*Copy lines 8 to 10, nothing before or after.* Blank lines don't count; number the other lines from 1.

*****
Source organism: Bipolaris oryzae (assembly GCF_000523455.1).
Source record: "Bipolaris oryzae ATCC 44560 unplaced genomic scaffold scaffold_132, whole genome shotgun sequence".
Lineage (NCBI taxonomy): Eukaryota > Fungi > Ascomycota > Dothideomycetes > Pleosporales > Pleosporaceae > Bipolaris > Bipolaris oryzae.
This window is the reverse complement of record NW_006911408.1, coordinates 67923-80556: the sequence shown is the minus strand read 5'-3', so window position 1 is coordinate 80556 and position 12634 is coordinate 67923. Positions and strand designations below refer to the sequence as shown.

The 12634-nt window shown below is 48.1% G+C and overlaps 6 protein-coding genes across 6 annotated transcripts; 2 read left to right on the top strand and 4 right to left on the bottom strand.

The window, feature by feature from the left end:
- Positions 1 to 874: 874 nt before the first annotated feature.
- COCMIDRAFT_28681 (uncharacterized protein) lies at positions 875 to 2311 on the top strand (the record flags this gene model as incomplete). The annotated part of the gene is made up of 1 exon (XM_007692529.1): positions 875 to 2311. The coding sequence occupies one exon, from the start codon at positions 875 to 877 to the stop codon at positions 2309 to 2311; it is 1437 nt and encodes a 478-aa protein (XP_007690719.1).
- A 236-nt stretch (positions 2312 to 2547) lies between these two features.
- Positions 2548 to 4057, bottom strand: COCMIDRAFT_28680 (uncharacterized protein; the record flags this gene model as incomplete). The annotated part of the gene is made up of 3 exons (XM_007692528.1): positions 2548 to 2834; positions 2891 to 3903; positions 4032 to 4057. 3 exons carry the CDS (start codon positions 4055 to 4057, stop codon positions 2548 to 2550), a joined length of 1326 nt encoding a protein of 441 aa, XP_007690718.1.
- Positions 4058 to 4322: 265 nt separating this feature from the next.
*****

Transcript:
- COCMIDRAFT_28681 (uncharacterized protein) lies at positions 875 to 2311 on the top strand (the record flags this gene model as incomplete). The annotated part of the gene is made up of 1 exon (XM_007692529.1): positions 875 to 2311. The coding sequence occupies one exon, from the start codon at positions 875 to 877 to the stop codon at positions 2309 to 2311; it is 1437 nt and encodes a 478-aa protein (XP_007690719.1).
- A 236-nt stretch (positions 2312 to 2547) lies between these two features.
- Positions 2548 to 4057, bottom strand: COCMIDRAFT_28680 (uncharacterized protein; the record flags this gene model as incomplete). The annotated part of the gene is made up of 3 exons (XM_007692528.1): positions 2548 to 2834; positions 2891 to 3903; positions 4032 to 4057. 3 exons carry the CDS (start codon positions 4055 to 4057, stop codon positions 2548 to 2550), a joined length of 1326 nt encoding a protein of 441 aa, XP_007690718.1.